Humans of White Plaza: Meet the vendors behind Stanford’s farmers’ market

Previously the owner of three restaurants in San Jose, Ritprasert said he shifted to selling his Thai hot plates at local farmers’ markets due to unsustainable rent increases. Today, he maintains his original menu — including dishes like marinated pork over rice and roti with yellow curry — while traveling among the various markets of Santa Clara County. However, even his more flexible food stall setup is not immune to rising costs — Ritprasert estimates that since the pandemic, the price of pork per pound has more than doubled. 

Despite increasing costs, Ritprasert continues serving his Thai dishes out of a fervent passion for cooking and sharing his food. “The students are so kind and so nice over here; I love it,” he said with a smile. Ritprasert, who has been coming to the Stanford Farmers’ Market since 2018, hopes that eating at Thai Street Food can become a fond memory for Stanford students to look back on after graduating.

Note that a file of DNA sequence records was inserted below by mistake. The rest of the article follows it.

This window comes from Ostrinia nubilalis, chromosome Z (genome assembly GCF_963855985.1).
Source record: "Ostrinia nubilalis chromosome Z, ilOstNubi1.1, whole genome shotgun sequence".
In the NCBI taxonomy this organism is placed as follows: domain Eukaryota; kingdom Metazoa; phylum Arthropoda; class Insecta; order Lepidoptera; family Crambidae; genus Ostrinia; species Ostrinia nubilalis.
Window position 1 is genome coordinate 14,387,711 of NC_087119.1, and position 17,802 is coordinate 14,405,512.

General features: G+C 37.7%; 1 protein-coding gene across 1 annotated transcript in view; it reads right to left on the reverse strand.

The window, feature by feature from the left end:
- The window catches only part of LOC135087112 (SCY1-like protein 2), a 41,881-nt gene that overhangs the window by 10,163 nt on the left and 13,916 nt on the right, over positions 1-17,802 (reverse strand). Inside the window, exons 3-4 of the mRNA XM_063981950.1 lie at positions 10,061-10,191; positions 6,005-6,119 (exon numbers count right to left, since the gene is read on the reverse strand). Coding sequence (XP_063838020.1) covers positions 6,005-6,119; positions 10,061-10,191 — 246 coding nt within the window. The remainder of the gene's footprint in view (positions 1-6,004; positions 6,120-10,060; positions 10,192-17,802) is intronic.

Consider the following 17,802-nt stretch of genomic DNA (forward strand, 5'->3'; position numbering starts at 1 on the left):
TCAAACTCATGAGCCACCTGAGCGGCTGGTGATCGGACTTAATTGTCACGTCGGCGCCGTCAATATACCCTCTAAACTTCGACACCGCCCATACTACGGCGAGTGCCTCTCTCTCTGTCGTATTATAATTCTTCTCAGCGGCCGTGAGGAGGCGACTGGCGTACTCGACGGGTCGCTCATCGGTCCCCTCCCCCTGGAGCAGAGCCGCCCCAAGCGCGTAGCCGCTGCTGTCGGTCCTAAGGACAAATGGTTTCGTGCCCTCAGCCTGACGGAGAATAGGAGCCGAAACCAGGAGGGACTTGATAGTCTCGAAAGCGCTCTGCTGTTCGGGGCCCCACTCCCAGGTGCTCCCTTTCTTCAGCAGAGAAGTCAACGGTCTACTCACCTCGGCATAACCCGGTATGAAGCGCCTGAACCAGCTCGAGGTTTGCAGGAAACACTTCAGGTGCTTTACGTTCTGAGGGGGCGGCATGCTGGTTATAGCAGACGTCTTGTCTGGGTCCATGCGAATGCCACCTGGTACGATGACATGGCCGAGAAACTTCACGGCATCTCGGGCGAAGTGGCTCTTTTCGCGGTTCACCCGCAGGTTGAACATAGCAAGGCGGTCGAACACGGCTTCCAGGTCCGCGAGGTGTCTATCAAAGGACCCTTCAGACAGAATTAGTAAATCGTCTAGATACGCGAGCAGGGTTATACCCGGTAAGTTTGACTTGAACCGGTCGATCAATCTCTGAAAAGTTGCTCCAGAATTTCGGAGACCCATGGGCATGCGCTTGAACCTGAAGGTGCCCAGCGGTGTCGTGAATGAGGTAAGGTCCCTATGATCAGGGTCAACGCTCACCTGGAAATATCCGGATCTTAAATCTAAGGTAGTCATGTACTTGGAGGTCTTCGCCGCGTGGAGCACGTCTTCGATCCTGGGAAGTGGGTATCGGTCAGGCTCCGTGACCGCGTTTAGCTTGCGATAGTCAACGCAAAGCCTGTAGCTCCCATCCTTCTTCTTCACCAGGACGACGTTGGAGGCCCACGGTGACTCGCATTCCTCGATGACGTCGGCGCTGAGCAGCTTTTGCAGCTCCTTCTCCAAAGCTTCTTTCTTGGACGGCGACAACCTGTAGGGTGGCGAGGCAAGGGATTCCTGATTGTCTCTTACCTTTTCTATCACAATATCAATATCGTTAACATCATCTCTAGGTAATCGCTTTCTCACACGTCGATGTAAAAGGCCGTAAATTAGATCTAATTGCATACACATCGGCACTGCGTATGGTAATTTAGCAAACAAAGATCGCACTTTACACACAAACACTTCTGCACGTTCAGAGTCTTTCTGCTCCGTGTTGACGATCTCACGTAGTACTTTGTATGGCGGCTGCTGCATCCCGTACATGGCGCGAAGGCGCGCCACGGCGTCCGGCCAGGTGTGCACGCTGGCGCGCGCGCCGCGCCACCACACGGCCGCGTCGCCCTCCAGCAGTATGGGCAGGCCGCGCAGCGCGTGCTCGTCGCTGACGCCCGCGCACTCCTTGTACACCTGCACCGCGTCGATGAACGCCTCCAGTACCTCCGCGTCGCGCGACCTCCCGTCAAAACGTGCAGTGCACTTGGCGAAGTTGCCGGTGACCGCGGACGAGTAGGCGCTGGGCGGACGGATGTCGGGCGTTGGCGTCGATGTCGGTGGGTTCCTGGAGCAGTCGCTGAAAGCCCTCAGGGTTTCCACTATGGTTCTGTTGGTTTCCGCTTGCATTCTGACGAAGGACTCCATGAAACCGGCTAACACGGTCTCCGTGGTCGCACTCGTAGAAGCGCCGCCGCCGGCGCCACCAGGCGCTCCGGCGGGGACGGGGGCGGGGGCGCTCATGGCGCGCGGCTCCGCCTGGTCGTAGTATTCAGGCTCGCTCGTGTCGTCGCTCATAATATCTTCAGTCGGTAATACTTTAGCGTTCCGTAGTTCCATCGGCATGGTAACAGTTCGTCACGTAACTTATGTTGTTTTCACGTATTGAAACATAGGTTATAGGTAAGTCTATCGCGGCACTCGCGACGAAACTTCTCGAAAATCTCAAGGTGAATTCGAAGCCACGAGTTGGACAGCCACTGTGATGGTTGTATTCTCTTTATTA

Zaida: The single mother finding her voice through cooking

Zaida Soriano hails from Oaxaca, Mexico, where she learned to cook from her mother. For Soriano, cooking is not just a skill but a form of culture, tradition and self-expression. At her food truck, Zaida’s Kitchen, customers can find both classic dishes like carnitas empanadas and innovative twists on traditional Oaxacan fare, all served in a fresh-pressed corn tortilla and topped with her rich, creamy moles.

Soriano‘s mole coloradito is a standout — blending roasted dried chiles, spices, mashed plantains and crushed corn chips into a thick, intensely rich and perfectly balanced sauce. Soriano, who was vegan for some time, has also veganized some of her dishes, using jackfruit for carnitas and cashew cream instead of sour cream. All of her moles are vegan and gluten-free, reflecting her commitment to inclusivity and her culinary credo: “Oaxacan food is for everyone.”

Soriano, who moved to California when she was 15, previously co-owned a restaurant in Palo Alto with her husband. However, after the couple split, Soriano decided to go solo and rebranded her Oaxacan restaurant as a food truck in 2020. During that period, Soriano recalled, “I learned that I have a voice — and I have ideas.” She now brings her creations to Stanford, where she enjoys chatting with the smiling students who frequent her stall. A mother of three, including a son who graduated from Brown last March, Soriano said she understands the dedication and hard work that students put into their studies and hopes that her food can fuel them on their journey.


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